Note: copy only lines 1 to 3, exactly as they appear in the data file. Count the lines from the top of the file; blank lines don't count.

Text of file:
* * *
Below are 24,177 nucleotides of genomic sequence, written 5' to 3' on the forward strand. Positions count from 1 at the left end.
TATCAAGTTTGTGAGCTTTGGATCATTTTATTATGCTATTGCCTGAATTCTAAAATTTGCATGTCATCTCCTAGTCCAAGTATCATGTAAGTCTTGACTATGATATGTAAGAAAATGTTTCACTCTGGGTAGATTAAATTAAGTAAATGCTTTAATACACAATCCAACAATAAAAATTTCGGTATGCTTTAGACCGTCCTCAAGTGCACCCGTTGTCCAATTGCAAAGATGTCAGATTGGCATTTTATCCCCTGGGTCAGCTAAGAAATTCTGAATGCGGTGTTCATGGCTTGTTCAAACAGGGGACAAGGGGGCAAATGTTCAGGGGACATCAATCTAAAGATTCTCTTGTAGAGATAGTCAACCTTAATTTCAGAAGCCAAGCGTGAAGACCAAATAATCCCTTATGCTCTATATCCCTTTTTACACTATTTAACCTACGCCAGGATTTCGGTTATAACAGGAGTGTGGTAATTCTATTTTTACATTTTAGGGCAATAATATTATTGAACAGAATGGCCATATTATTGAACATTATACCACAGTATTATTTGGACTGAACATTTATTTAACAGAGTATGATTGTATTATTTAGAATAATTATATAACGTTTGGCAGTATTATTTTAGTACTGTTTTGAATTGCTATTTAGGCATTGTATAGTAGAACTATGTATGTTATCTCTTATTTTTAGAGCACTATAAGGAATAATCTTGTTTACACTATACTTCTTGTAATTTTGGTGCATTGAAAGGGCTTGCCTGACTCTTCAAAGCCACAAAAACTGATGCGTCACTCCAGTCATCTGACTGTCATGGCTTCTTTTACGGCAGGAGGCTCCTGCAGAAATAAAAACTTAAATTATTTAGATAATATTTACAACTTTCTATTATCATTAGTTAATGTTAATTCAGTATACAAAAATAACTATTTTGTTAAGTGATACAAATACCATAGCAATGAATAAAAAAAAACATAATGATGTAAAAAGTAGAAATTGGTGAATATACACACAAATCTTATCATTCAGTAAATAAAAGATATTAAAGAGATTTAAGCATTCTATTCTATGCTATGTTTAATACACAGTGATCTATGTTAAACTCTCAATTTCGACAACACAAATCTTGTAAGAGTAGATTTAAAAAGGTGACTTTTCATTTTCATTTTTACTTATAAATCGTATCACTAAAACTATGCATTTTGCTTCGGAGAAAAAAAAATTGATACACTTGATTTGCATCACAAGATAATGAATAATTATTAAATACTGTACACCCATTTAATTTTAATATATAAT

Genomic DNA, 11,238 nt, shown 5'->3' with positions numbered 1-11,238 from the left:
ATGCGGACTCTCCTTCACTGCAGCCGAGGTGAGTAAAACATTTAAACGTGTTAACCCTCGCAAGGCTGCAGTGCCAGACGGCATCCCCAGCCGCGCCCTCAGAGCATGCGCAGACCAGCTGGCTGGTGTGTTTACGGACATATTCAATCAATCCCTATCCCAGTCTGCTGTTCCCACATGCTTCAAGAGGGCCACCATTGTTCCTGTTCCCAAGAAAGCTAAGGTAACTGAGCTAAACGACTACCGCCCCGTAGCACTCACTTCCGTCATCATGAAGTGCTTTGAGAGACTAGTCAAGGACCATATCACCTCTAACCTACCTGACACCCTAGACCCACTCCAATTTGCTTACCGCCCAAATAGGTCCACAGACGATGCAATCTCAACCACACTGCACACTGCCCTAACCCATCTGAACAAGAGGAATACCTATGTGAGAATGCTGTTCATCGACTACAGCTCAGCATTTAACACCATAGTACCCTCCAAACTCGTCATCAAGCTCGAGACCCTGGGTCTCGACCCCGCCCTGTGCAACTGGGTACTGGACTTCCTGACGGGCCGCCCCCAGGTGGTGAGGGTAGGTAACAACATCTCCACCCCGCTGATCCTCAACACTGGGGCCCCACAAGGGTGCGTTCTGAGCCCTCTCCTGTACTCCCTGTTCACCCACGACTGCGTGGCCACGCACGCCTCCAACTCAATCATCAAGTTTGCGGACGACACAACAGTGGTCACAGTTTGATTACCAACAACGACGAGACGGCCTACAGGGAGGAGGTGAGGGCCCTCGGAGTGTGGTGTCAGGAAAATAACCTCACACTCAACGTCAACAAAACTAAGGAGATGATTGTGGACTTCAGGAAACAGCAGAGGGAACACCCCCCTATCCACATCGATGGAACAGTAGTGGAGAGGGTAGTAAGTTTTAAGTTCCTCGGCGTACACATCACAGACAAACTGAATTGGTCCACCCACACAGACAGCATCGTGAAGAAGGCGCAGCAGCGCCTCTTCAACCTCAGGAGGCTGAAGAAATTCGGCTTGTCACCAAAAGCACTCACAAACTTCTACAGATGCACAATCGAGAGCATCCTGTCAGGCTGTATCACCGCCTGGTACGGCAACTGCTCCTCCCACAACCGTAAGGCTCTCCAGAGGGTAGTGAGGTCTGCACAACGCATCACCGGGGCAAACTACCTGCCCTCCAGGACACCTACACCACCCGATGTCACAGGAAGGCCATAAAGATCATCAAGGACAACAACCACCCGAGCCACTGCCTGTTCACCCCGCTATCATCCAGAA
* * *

Below are 24,177 nucleotides of genomic sequence, written 5' to 3' on the forward strand. Positions count from 1 at the left end.
TATCAAGTTTGTGAGCTTTGGATCATTTTATTATGCTATTGCCTGAATTCTAAAATTTGCATGTCATCTCCTAGTCCAAGTATCATGTAAGTCTTGACTATGATATGTAAGAAAATGTTTCACTCTGGGTAGATTAAATTAAGTAAATGCTTTAATACACAATCCAACAATAAAAATTTCGGTATGCTTTAGACCGTCCTCAAGTGCACCCGTTGTCCAATTGCAAAGATGTCAGATTGGCATTTTATCCCCTGGGTCAGCTAAGAAATTCTGAATGCGGTGTTCATGGCTTGTTCAAACAGGGGACAAGGGGGCAAATGTTCAGGGGACATCAATCTAAAGATTCTCTTGTAGAGATAGTCAACCTTAATTTCAGAAGCCAAGCGTGAAGACCAAATAATCCCTTATGCTCTATATCCCTTTTTACACTATTTAACCTACGCCAGGATTTCGGTTATAACAGGAGTGTGGTAATTCTATTTTTACATTTTAGGGCAATAATATTATTGAACAGAATGGCCATATTATTGAACATTATACCACAGTATTATTTGGACTGAACATTTATTTAACAGAGTATGATTGTATTATTTAGAATAATTATATAACGTTTGGCAGTATTATTTTAGTACTGTTTTGAATTGCTATTTAGGCATTGTATAGTAGAACTATGTATGTTATCTCTTATTTTTAGAGCACTATAAGGAATAATCTTGTTTACACTATACTTCTTGTAATTTTGGTGCATTGAAAGGGCTTGCCTGACTCTTCAAAGCCACAAAAACTGATGCGTCACTCCAGTCATCTGACTGTCATGGCTTCTTTTACGGCAGGAGGCTCCTGCAGAAATAAAAACTTAAATTATTTAGATAATATTTACAACTTTCTATTATCATTAGTTAATGTTAATTCAGTATACAAAAATAACTATTTTGTTAAGTGATACAAATACCATAGCAATGAATAAAAAAAAACATAATGATGTAAAAAGTAGAAATTGGTGAATATACACACAAATCTTATCATTCAGTAAATAAAAGATATTAAAGAGATTTAAGCATTCTATTCTATGCTATGTTTAATACACAGTGATCTATGTTAAACTCTCAATTTCGACAACACAAATCTTGTAAGAGTAGATTTAAAAAGGTGACTTTTCATTTTCATTTTTACTTATAAATCGTATCACTAAAACTATGCATTTTGCTTCGGAGAAAAAAAAATTGATACACTTGATTTGCATCACAAGATAATGAATAATTATTAAATACTGTACACCCATTTAATTTTAATATATAAT

Genomic DNA, 11,238 nt, shown 5'->3' with positions numbered 1-11,238 from the left: